Calculating each customer’s LTV manually is time-intensive and complex. To simplify this process, Amplitude offers a Revenue LTV Chart that measures each customer’s revenue over time and tracks how well companies monetize new users. You can also use this chart to identify which product features correlate with higher LTV.
In the Revenue LTV chart above, you can see the LTV for users who join a community in a hypothetical music-streaming app. The LTV for those who use this feature and join a community (green) is higher than for those who do not join a community (purple). Explore this chart yourself with Amplitude’s free self-service demo.
Calculate the LTV to CAC ratio
Once LTV and CAC are measured, it’s time to plug them into the LTV to CAC ratio. The LTV/CAC ratio evaluates how much revenue each customer generates throughout their lifetime compared to the cost to acquire that customer. The ratio represents the ROI of each dollar spent on acquiring a new customer.
A healthy ratio of LTV to CAC is around 3:1 or 3.0x—your company retains a 3x ROI for each dollar it spends to acquire a customer. Anything below 3:1 indicates your company spends too much on acquiring customers, or you’re not retaining customers over time. If the ratio is above 5:1 or at least 5.0x ROI, you should consider increasing your sales and marketing spending and boosting your growth efforts.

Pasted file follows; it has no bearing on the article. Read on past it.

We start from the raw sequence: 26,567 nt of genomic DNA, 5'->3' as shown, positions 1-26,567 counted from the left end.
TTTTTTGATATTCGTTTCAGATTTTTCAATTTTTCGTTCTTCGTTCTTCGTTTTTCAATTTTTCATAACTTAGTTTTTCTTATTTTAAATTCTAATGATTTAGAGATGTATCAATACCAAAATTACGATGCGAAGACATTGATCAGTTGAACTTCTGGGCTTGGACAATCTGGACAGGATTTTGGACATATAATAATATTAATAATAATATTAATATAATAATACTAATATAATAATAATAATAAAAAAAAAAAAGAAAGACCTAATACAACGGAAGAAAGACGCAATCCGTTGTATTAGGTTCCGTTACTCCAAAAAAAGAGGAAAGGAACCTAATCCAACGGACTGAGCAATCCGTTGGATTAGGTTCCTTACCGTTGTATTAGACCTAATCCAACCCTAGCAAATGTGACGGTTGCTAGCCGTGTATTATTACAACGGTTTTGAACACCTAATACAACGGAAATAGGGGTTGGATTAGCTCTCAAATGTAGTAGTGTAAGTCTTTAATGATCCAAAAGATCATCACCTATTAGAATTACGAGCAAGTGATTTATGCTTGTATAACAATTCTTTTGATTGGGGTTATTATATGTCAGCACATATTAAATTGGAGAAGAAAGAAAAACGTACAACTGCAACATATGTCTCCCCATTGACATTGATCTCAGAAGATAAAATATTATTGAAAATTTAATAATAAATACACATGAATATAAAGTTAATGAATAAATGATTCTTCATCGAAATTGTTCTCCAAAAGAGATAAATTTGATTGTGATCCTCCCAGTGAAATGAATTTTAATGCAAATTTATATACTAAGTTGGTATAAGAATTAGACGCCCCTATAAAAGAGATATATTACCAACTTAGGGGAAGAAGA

Setting goals and improving CAC after calculating it
After performing the CAC calculation, you may realize that your customer acquisition cost is too high and negatively affects your overall profitability. According to the CAC formula, improving CAC comes down to setting and achieving these goals:
- Increase the number of new customers (the bottom of the formula)
- Reduce the sales and marketing expenses associated with acquiring those customers (the top of the formula)
However, it’s important to understand that the customer acquisition funnel involves the entire end-to-end process from lead generation to lead acquisition to lead conversion. Improving CAC requires a powerful customer journey strategy optimized for cost and channel efficiency from the top of the funnel to the bottom.
Here are five actionable tips that may help your business improve its customer acquisition costs:
- Know your target audience.
- Optimize website conversions.
- Focus on organic channels.
- Increase customer value.
- Use marketing automation.
Know your target audience
Every effective customer acquisition strategy starts with using customer segmentation to identify your target audience, create detailed buyer personas, and establish your ideal customer profile (ICP).
Use cohort analysis to create customer segments that fit your ICP. A cohort represents a group of users with similar traits or behaviors. Behavioral cohorts group users into segments based on actions they’ve taken throughout their customer journey. For instance, you might find that customers acquired through your newsletter convert better than those acquired from social media, then optimize your acquisition strategy accordingly.